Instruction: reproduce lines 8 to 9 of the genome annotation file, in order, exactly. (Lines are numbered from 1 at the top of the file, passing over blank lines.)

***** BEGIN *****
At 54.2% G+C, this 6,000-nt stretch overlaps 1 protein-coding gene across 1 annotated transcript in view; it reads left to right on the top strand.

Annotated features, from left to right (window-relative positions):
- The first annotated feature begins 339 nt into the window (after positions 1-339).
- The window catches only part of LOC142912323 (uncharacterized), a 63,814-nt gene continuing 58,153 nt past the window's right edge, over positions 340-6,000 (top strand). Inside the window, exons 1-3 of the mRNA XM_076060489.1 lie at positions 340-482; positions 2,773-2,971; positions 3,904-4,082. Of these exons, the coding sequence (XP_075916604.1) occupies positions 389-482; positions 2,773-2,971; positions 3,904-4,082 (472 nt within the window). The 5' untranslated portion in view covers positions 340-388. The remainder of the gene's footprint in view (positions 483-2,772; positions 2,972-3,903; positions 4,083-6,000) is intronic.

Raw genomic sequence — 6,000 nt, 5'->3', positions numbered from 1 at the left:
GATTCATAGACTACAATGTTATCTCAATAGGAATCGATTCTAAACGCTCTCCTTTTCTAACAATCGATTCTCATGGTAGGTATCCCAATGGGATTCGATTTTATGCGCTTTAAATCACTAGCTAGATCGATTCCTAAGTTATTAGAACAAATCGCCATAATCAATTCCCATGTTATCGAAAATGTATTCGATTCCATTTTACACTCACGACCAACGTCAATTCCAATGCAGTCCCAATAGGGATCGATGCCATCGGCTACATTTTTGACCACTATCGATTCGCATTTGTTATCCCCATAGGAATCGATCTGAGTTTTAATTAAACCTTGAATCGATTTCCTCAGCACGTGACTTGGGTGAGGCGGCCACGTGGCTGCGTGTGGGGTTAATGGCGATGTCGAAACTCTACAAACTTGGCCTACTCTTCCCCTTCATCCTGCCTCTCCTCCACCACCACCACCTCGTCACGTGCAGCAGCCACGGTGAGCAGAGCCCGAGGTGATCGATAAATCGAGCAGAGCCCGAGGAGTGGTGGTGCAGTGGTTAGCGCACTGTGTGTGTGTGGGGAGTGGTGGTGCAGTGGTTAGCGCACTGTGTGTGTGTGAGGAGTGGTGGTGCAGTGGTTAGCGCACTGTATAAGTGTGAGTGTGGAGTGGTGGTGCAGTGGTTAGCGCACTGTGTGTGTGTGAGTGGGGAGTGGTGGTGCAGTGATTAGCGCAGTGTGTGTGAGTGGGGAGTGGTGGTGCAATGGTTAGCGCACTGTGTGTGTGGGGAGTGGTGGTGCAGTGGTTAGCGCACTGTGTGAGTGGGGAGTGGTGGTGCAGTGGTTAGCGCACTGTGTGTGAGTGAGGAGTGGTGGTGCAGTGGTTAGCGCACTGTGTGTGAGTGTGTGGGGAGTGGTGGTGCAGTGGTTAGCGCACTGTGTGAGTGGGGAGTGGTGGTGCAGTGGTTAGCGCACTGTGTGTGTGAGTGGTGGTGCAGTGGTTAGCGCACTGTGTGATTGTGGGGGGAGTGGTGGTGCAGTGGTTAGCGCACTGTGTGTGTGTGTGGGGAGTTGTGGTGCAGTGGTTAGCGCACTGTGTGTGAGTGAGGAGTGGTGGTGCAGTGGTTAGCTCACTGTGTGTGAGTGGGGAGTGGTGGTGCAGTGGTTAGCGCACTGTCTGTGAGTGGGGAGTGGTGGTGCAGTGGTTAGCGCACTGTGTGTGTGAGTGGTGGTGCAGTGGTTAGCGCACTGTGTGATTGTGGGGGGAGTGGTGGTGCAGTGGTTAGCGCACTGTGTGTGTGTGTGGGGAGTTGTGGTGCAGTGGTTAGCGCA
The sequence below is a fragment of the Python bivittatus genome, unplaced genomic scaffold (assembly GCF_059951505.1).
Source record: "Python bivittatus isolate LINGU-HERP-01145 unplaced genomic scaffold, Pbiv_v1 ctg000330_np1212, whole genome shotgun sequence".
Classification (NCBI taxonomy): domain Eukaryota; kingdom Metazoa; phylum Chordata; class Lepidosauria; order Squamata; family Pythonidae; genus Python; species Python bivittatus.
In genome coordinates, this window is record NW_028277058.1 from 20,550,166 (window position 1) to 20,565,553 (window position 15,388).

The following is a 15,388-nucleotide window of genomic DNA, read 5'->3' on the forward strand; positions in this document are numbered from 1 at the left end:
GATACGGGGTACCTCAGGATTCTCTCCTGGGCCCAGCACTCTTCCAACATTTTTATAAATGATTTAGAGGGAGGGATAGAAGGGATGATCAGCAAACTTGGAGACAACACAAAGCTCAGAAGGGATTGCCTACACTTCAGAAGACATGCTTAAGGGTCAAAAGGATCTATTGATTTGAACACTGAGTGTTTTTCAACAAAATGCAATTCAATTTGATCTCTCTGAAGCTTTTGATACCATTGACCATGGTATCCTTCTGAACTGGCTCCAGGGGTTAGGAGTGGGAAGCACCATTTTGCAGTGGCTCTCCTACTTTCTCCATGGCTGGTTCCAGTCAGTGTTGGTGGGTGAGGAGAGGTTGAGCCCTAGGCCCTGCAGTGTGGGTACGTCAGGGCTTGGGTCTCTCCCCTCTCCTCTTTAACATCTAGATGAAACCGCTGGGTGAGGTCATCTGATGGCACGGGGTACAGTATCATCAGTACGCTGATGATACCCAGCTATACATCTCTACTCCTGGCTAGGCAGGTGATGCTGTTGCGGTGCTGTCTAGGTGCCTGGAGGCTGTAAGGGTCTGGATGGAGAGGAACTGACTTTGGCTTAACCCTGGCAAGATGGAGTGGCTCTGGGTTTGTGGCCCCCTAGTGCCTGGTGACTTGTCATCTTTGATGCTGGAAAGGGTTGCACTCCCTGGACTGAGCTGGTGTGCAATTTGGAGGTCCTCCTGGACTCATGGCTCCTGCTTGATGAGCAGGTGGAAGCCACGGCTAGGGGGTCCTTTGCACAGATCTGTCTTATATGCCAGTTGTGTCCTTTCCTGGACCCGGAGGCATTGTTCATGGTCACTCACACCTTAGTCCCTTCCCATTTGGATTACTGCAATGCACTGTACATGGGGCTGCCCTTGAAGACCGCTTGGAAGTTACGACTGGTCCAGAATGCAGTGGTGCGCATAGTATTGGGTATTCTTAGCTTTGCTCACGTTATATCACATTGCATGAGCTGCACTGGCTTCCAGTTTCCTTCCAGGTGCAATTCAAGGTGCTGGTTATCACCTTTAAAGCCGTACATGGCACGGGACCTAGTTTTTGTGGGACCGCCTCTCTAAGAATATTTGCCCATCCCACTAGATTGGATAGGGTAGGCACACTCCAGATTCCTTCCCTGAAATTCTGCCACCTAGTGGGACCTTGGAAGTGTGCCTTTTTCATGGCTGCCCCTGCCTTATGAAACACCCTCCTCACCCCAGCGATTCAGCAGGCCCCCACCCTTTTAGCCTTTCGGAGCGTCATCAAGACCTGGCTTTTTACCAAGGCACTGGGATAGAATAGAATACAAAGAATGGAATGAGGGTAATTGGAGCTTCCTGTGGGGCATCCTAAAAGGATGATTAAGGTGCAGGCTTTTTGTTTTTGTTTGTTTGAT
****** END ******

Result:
Source record: "Python bivittatus isolate LINGU-HERP-01145 unplaced genomic scaffold, Pbiv_v1 ctg000330_np1212, whole genome shotgun sequence".
Classification (NCBI taxonomy): domain Eukaryota; kingdom Metazoa; phylum Chordata; class Lepidosauria; order Squamata; family Pythonidae; genus Python; species Python bivittatus.